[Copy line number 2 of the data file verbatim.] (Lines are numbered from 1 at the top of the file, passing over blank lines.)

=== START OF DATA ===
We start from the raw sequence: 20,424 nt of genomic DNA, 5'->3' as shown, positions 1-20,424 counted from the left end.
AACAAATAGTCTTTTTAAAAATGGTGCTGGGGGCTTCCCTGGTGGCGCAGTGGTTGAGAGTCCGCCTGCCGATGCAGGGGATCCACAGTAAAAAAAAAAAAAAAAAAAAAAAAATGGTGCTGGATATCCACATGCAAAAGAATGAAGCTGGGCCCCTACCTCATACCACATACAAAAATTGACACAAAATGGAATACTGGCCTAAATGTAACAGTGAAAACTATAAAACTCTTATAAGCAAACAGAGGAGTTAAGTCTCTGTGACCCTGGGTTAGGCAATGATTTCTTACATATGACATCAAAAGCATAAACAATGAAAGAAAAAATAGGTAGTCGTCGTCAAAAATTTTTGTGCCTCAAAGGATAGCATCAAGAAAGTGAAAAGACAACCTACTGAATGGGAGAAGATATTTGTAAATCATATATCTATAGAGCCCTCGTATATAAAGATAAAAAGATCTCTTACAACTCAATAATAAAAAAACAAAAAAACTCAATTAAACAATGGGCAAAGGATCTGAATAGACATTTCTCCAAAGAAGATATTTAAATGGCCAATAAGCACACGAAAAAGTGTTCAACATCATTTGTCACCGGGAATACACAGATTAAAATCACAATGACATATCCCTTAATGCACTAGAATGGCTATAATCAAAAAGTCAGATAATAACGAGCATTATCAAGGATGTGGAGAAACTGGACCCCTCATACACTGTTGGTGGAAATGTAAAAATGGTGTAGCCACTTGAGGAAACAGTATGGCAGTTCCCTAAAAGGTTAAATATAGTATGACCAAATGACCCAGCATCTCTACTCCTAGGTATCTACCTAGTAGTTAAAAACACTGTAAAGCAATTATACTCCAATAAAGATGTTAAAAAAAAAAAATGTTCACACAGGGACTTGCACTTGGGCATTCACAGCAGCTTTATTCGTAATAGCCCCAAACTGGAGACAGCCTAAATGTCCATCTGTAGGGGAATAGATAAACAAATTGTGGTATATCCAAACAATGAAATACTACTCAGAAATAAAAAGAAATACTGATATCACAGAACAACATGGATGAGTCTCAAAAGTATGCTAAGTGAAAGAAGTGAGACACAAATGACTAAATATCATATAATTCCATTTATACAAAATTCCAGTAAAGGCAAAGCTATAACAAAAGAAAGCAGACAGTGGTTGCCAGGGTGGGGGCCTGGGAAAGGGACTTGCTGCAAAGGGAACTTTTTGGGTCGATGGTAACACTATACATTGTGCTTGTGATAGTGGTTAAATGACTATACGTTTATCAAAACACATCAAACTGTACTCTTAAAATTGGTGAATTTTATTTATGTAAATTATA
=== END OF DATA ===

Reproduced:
AACAAATAGTCTTTTTAAAAATGGTGCTGGGGGCTTCCCTGGTGGCGCAGTGGTTGAGAGTCCGCCTGCCGATGCAGGGGATCCACAGTAAAAAAAAAAAAAAAAAAAAAAAAATGGTGCTGGATATCCACATGCAAAAGAATGAAGCTGGGCCCCTACCTCATACCACATACAAAAATTGACACAAAATGGAATACTGGCCTAAATGTAACAGTGAAAACTATAAAACTCTTATAAGCAAACAGAGGAGTTAAGTCTCTGTGACCCTGGGTTAGGCAATGATTTCTTACATATGACATCAAAAGCATAAACAATGAAAGAAAAAATAGGTAGTCGTCGTCAAAAATTTTTGTGCCTCAAAGGATAGCATCAAGAAAGTGAAAAGACAACCTACTGAATGGGAGAAGATATTTGTAAATCATATATCTATAGAGCCCTCGTATATAAAGATAAAAAGATCTCTTACAACTCAATAATAAAAAAACAAAAAAACTCAATTAAACAATGGGCAAAGGATCTGAATAGACATTTCTCCAAAGAAGATATTTAAATGGCCAATAAGCACACGAAAAAGTGTTCAACATCATTTGTCACCGGGAATACACAGATTAAAATCACAATGACATATCCCTTAATGCACTAGAATGGCTATAATCAAAAAGTCAGATAATAACGAGCATTATCAAGGATGTGGAGAAACTGGACCCCTCATACACTGTTGGTGGAAATGTAAAAATGGTGTAGCCACTTGAGGAAACAGTATGGCAGTTCCCTAAAAGGTTAAATATAGTATGACCAAATGACCCAGCATCTCTACTCCTAGGTATCTACCTAGTAGTTAAAAACACTGTAAAGCAATTATACTCCAATAAAGATGTTAAAAAAAAAAAATGTTCACACAGGGACTTGCACTTGGGCATTCACAGCAGCTTTATTCGTAATAGCCCCAAACTGGAGACAGCCTAAATGTCCATCTGTAGGGGAATAGATAAACAAATTGTGGTATATCCAAACAATGAAATACTACTCAGAAATAAAAAGAAATACTGATATCACAGAACAACATGGATGAGTCTCAAAAGTATGCTAAGTGAAAGAAGTGAGACACAAATGACTAAATATCATATAATTCCATTTATACAAAATTCCAGTAAAGGCAAAGCTATAACAAAAGAAAGCAGACAGTGGTTGCCAGGGTGGGGGCCTGGGAAAGGGACTTGCTGCAAAGGGAACTTTTTGGGTCGATGGTAACACTATACATTGTGCTTGTGATAGTGGTTAAATGACTATACGTTTATCAAAACACATCAAACTGTACTCTTAAAATTGGTGAATTTTATTTATGTAAATTATA